“Hmph,” Charlie grunted. The bronze figure, impassive, said nothing; he continued leaning on his tiny Greek column with a sheaf of bronze papers in an outstretched hand, as if he’d just been interrupted by a bronze dip halfway through the morning mail.

“Gaius Cassius Longinus Maddox: soldier, Senator, Southron.” The Margrave read from the impressively green plaque. “Served his state as an able soldier during the War of Northern Aggression and as an able statesman during the Restoration.”

“Always thought he looked kinda like Col. Sanders,” Charlie said, looking at the carefully manicured green goatee and ‘stache that the statue sported.

“The Margrave smiled at the reference, and then, turning to Charlie, asked what else this statue made her feel.” Inscrutable behind her veil, her words came out almost sounding as if they’d been condensed from the very air. “She knew that Charlie was not always confident in her words, but bid her try anyway.”

Charlie squinted at the statue. “Awfully nice things on there,” she said. “Not what you’d think for a traitor.”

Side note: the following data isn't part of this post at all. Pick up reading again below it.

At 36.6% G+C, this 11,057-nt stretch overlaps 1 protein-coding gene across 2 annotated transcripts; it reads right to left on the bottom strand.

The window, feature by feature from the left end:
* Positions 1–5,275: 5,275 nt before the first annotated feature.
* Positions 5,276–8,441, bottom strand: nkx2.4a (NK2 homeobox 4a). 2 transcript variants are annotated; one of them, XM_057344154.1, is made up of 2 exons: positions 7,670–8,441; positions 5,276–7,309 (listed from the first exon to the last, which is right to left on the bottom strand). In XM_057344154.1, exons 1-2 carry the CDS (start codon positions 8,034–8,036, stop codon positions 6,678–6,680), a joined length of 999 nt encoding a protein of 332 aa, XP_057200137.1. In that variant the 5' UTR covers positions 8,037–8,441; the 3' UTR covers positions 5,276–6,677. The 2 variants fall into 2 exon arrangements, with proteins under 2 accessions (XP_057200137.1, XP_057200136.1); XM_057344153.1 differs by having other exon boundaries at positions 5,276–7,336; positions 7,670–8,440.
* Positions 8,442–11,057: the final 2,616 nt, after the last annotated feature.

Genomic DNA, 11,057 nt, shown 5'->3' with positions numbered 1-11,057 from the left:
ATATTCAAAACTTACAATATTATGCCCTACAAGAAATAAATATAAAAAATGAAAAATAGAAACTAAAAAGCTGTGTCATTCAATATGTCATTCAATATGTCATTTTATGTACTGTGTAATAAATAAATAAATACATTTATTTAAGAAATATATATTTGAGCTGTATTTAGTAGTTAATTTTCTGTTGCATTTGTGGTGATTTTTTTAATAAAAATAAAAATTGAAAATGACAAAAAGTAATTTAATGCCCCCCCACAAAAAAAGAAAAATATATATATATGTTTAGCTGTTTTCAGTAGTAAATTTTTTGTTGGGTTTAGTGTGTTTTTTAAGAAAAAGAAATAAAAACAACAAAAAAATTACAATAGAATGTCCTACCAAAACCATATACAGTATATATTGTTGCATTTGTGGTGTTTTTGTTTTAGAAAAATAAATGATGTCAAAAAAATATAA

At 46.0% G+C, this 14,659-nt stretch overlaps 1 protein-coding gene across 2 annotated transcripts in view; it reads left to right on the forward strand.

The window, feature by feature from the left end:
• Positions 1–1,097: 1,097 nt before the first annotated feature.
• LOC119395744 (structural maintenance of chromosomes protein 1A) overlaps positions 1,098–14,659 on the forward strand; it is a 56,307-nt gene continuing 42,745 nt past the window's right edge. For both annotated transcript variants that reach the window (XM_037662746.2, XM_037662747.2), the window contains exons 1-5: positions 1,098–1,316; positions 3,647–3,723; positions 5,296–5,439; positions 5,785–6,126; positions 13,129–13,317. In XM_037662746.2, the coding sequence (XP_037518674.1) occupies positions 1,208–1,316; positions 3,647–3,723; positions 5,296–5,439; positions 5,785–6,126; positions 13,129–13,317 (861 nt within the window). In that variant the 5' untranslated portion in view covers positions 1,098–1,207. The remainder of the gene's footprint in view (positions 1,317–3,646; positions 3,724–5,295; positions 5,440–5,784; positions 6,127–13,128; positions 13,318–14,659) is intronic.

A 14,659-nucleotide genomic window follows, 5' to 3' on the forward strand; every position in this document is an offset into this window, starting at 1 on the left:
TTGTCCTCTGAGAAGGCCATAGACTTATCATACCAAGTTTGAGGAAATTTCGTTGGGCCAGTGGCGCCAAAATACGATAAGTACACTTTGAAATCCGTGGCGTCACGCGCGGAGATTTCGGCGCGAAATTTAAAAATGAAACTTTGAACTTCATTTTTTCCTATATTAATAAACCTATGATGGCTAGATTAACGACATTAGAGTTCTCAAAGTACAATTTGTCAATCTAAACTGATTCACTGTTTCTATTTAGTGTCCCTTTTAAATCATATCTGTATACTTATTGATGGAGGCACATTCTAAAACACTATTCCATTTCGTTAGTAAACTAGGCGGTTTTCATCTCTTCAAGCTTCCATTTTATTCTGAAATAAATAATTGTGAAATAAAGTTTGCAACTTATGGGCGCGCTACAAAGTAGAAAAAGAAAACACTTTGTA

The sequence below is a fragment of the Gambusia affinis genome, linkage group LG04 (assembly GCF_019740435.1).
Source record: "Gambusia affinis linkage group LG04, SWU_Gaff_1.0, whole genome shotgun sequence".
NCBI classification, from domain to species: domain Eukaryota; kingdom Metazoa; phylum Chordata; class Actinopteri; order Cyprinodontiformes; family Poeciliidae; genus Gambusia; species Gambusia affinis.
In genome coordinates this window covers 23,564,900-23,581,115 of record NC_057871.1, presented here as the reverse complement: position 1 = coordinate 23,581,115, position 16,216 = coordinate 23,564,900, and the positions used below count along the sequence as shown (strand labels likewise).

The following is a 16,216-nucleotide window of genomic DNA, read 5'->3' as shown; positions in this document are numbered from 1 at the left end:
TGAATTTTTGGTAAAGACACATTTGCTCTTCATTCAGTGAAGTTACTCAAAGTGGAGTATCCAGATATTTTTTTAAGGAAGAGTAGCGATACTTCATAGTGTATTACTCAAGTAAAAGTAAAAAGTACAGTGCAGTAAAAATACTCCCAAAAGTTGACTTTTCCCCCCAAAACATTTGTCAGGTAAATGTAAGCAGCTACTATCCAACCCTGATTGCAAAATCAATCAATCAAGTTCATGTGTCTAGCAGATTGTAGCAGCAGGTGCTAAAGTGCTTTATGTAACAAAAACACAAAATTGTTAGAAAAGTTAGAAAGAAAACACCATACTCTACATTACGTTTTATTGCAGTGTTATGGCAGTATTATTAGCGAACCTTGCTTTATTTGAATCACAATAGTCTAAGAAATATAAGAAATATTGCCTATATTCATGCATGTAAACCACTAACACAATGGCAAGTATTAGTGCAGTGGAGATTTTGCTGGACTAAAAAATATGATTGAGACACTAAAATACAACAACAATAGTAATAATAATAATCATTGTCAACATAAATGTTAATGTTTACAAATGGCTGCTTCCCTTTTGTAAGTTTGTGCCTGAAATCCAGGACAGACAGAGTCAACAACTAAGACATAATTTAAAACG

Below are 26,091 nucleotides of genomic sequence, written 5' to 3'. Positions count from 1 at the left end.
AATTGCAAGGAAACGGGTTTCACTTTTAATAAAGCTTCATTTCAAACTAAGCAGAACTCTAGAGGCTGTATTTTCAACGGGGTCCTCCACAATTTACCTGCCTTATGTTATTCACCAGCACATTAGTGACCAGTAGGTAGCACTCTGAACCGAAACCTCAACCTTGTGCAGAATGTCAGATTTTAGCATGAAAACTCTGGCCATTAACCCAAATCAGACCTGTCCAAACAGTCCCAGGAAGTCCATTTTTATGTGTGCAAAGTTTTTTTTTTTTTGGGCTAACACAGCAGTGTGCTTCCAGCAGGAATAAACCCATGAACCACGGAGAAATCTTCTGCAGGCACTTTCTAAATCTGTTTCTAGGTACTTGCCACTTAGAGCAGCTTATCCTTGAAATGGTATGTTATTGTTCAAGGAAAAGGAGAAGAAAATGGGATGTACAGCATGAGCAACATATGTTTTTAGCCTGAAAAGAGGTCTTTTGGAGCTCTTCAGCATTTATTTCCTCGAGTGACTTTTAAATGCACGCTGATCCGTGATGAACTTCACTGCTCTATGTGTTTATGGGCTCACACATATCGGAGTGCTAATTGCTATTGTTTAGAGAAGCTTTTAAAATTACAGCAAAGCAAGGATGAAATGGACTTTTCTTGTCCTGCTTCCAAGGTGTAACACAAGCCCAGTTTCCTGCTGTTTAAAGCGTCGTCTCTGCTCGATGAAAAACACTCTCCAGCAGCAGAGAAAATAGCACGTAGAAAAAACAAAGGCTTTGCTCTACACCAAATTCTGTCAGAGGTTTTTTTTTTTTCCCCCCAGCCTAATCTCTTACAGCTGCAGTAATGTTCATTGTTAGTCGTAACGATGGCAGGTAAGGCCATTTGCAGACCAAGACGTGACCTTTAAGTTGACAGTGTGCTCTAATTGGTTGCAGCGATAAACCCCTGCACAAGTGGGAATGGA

“The Margrave continued, gently: what about the words they use, the words they chose? What did the statue-makers think?”

“They were on his side. They thought old GCL here was a good guy. A hero. Even though his mustache is telling a different story.”

The Margrave moved closer. “And, the Margrave wondered aloud, did that make Charlie feel like doing anything?”

Charlie looked at the statue again. “Well,” she said. “I’d like to throw it up in the air. Then, I’d jump up there and do the 1000 Fists of Shattered Jewels attack. I don’t know if you’ve seen that movie, but it would knock the statue really far. Then I’d find the crater and pound it in. Do you think the statue is hollow?”

“Everything about this town is hollow.”

“Then I’d crumple it into a ball and drop-kick it into the sun,” Charlie finished with a satisfied nod.

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